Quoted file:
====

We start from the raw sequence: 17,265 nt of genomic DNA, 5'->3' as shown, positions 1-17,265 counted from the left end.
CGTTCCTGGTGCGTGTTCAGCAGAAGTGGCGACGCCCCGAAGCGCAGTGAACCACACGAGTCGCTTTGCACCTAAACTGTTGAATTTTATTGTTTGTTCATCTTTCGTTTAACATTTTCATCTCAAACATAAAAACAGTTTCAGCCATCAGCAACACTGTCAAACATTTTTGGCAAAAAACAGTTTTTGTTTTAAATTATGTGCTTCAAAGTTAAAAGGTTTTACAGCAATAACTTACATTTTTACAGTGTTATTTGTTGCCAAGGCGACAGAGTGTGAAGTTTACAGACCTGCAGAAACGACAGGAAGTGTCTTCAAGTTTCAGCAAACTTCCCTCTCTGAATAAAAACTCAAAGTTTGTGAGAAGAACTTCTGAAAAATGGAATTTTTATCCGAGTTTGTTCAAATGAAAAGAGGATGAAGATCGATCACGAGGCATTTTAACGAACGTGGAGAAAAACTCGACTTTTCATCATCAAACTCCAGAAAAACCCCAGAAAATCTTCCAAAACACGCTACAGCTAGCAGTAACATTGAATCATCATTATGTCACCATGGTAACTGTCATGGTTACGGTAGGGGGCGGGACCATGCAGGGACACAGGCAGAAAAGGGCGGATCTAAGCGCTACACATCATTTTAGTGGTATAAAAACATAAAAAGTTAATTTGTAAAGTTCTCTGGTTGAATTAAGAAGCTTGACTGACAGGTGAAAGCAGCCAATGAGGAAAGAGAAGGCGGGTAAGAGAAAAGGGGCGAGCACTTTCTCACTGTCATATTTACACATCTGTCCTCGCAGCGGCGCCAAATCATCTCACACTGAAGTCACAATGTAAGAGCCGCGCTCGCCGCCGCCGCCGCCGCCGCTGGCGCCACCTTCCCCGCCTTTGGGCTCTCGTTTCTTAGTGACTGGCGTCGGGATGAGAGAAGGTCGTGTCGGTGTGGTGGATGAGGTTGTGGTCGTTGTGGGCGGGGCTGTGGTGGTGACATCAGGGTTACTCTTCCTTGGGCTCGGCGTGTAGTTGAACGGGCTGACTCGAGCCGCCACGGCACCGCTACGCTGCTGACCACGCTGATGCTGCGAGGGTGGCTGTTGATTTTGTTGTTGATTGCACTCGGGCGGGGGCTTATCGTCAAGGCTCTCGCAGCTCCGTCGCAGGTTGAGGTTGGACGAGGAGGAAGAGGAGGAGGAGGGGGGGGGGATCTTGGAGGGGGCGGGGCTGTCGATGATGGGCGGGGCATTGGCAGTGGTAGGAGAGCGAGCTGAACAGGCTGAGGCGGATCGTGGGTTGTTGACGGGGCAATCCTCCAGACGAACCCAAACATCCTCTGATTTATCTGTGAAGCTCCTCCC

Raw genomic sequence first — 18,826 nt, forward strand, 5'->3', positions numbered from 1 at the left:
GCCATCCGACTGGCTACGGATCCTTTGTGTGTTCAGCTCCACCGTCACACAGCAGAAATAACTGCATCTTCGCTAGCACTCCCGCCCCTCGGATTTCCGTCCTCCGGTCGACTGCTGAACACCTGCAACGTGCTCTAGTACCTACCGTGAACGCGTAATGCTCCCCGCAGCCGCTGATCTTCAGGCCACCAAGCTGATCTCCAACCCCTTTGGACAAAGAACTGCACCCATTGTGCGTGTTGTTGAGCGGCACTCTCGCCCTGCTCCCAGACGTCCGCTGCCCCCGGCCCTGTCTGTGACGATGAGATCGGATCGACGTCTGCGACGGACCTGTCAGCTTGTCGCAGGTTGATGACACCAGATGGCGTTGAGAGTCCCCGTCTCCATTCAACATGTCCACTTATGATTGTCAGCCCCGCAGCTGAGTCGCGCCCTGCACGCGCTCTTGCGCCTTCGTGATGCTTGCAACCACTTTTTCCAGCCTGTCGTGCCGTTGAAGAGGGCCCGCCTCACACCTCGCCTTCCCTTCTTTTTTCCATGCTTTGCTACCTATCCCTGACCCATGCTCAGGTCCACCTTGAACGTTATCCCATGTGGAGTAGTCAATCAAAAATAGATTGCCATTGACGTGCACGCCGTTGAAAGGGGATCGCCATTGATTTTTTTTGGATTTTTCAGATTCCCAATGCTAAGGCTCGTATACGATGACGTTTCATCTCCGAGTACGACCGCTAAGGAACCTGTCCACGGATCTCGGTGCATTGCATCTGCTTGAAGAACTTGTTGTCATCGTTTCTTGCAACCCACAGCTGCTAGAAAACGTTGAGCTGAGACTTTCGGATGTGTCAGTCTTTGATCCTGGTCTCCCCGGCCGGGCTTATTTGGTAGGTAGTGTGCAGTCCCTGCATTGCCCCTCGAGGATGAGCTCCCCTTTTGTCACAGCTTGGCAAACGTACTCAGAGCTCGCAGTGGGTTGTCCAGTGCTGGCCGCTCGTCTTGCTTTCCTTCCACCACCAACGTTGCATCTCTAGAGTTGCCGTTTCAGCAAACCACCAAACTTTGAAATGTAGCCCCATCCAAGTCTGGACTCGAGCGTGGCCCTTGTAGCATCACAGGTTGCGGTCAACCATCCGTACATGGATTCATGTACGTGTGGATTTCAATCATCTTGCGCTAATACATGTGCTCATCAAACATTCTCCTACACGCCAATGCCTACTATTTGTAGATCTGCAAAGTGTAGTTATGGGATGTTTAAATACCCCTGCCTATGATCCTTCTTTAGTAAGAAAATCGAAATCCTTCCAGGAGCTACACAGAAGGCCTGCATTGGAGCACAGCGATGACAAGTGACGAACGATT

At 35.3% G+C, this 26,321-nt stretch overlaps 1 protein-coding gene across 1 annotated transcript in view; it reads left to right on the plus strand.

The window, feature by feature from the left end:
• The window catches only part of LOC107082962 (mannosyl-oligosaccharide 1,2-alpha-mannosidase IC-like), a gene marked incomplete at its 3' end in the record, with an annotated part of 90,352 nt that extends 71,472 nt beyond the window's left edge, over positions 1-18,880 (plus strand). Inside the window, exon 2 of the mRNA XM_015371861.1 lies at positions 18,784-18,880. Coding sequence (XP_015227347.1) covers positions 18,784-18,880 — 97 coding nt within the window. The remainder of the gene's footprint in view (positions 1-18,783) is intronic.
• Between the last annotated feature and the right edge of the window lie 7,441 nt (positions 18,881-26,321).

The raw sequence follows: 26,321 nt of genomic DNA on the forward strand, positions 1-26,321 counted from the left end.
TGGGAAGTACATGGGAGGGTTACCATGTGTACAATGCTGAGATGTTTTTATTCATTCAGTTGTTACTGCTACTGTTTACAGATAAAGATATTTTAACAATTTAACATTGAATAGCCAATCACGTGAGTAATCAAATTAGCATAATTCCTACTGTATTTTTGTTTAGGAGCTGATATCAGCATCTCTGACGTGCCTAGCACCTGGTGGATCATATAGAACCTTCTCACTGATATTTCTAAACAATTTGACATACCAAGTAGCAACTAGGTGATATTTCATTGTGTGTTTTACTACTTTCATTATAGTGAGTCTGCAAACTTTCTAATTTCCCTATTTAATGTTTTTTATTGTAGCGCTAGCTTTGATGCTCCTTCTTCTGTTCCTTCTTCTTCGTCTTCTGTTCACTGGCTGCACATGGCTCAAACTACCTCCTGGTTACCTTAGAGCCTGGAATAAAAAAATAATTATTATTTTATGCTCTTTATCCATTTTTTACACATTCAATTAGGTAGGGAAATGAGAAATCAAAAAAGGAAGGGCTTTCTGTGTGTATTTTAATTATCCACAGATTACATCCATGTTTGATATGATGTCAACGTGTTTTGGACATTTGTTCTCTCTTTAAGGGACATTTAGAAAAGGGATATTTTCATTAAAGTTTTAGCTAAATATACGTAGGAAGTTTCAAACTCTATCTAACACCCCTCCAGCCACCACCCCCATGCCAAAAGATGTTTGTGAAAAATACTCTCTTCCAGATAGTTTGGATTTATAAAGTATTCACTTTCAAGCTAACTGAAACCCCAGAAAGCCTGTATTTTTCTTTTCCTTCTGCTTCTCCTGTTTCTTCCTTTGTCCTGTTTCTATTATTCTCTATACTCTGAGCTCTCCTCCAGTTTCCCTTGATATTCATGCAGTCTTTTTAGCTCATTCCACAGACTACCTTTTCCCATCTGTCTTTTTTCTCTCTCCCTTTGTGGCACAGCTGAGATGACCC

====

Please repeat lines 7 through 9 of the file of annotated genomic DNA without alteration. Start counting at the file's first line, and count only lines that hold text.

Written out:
• The window catches only part of LOC107082962 (mannosyl-oligosaccharide 1,2-alpha-mannosidase IC-like), a gene marked incomplete at its 3' end in the record, with an annotated part of 90,352 nt that extends 71,472 nt beyond the window's left edge, over positions 1-18,880 (plus strand). Inside the window, exon 2 of the mRNA XM_015371861.1 lies at positions 18,784-18,880. Coding sequence (XP_015227347.1) covers positions 18,784-18,880 — 97 coding nt within the window. The remainder of the gene's footprint in view (positions 1-18,783) is intronic.
• Between the last annotated feature and the right edge of the window lie 7,441 nt (positions 18,881-26,321).

The raw sequence follows: 26,321 nt of genomic DNA on the forward strand, positions 1-26,321 counted from the left end.